Michael Knight’s The Typist (208 pages, Grove Press, $14) tells the story of Francis Vancleave, a timid guy from the South who learned typing from his mother and then found himself, at the close of the Second World War, being sent to Tokyo to work with MacArthur’s occupation forces.
Van, as he is called, lives in barracks with men who fought in the Pacific, and he feels a bit self-conscious about his non-combatant role. He makes friends with Clifford, his roommate, and although Clifford urges Van to take up with a local girl, as he has done himself, Van stays true to his young wife at home, even if he puts her out of his mind for long stretches as a time.
Clifford has a few scams with shady local characters, but Van manages to keep out of the worst of all that. He does go out occasionally with Clifford and his girl, who is an exotic model in a local department store. He also makes friends himself with some of her friends, even if he feels self-conscious in doing so.
Even more upsetting (and rewarding) to Van is his involvement with MacArthur and his family, coming after glimpsing MacArthur’s seemingly lonely son one day when he was at the general’s house delivering some materials that he had typed. When he hears that this boy Arthur’s birthday is approaching, he sends him some toy soldiers. Not long after this, MacArthur comes to the young man and asks him whether he would be willing to spend time with his son. MacArhtur likes Van’s southern accent, and he prefers that his son pick that up rather than the affected British speech of his tutor.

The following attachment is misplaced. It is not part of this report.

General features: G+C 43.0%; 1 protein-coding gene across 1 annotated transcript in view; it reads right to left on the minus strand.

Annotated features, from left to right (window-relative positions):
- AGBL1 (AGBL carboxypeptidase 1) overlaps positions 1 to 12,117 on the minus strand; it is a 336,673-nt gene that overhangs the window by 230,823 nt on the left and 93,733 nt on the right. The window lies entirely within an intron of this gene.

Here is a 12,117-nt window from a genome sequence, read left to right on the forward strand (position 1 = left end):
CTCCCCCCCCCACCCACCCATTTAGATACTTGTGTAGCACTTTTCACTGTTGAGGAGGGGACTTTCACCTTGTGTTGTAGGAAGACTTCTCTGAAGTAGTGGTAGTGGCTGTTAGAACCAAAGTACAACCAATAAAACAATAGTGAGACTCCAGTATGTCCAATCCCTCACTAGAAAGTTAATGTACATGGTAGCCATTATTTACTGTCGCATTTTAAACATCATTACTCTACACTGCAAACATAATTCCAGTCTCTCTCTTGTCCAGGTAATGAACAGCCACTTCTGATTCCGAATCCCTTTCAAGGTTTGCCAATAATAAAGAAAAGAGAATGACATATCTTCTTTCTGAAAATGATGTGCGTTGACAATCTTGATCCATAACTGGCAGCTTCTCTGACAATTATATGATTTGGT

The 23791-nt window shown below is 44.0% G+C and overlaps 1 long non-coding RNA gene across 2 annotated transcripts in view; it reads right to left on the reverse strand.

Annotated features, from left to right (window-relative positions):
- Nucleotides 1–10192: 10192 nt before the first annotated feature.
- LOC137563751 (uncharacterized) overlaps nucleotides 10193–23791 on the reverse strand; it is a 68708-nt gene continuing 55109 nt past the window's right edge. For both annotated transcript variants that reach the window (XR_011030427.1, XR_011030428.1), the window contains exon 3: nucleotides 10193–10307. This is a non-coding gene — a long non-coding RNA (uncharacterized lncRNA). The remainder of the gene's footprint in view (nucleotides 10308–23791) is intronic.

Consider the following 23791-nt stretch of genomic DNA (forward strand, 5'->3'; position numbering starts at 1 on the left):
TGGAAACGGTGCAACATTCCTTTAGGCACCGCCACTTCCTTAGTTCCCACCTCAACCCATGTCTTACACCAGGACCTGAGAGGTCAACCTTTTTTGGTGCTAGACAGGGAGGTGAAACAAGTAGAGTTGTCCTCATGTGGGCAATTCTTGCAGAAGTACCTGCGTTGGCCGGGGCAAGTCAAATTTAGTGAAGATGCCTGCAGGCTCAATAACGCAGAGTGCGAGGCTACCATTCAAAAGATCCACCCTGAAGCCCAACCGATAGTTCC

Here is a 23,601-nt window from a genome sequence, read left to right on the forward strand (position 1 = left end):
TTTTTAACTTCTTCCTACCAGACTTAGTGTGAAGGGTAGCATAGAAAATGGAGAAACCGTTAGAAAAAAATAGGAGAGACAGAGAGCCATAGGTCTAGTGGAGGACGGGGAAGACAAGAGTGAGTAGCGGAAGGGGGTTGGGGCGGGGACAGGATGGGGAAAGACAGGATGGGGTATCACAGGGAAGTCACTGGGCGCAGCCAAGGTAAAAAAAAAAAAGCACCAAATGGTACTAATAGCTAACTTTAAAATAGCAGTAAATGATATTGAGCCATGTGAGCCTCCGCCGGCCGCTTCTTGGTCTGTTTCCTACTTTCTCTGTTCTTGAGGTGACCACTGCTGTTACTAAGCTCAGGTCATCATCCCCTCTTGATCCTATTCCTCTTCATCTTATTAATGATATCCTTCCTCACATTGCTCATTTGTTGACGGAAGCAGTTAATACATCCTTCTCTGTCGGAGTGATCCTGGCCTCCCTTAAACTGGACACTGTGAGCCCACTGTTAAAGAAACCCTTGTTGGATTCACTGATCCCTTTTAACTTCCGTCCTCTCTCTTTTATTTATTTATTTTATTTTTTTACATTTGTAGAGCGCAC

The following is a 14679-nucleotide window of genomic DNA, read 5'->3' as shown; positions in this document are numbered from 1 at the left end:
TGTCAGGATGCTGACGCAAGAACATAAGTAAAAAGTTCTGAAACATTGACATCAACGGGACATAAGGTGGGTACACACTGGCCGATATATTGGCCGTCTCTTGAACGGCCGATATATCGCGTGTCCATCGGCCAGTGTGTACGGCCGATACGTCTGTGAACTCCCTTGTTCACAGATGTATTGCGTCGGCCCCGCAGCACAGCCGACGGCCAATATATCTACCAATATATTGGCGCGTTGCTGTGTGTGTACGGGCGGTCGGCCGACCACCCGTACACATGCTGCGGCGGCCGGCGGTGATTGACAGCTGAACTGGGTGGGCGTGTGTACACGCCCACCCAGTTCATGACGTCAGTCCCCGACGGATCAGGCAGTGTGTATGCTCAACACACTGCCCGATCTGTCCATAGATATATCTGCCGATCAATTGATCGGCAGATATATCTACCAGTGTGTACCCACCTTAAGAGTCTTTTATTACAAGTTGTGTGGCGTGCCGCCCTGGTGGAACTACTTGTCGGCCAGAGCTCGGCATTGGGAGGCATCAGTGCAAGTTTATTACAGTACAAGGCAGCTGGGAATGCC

Van and the young eleven-year old become friends, and Van starts to look forward to his Saturdays at the MacArthur house.
Complications arise when Clifford is discovered to have been consorting with communists. As part of the fall-out of Clifford’s impending arrest, Van is asked to stop his visits to the MacArthur boy.
As Van’s world in Tokyo starts to collapse, he nevertheless finds the opportunity to attend a football game that MacArthur stages on the site of the atom bomb attack on Hiroshima. There is some historical truth to the staging of this football game, but as Knight explains, it actually happened in Nagasaki. MacArthur was trying to establish a new spirit of cooperation on the site of mass destruction, but for many who attend, especially including Van and the young Japanese girl who accompanies him, the effect is nearly devastating.
This bittersweet mood suffuses the novel, and Knight has created a masterpiece of restraint and understatement. What happens to Van when he returns home and his success, or lack of success, at setting up his life there is beautifully told.
Knight tells a wonderful story here, and a reader comes away feeling that the depth of feeling that results is more than one might have anticipated.
The Typist is available at Powell's, Vroman's and Amazon.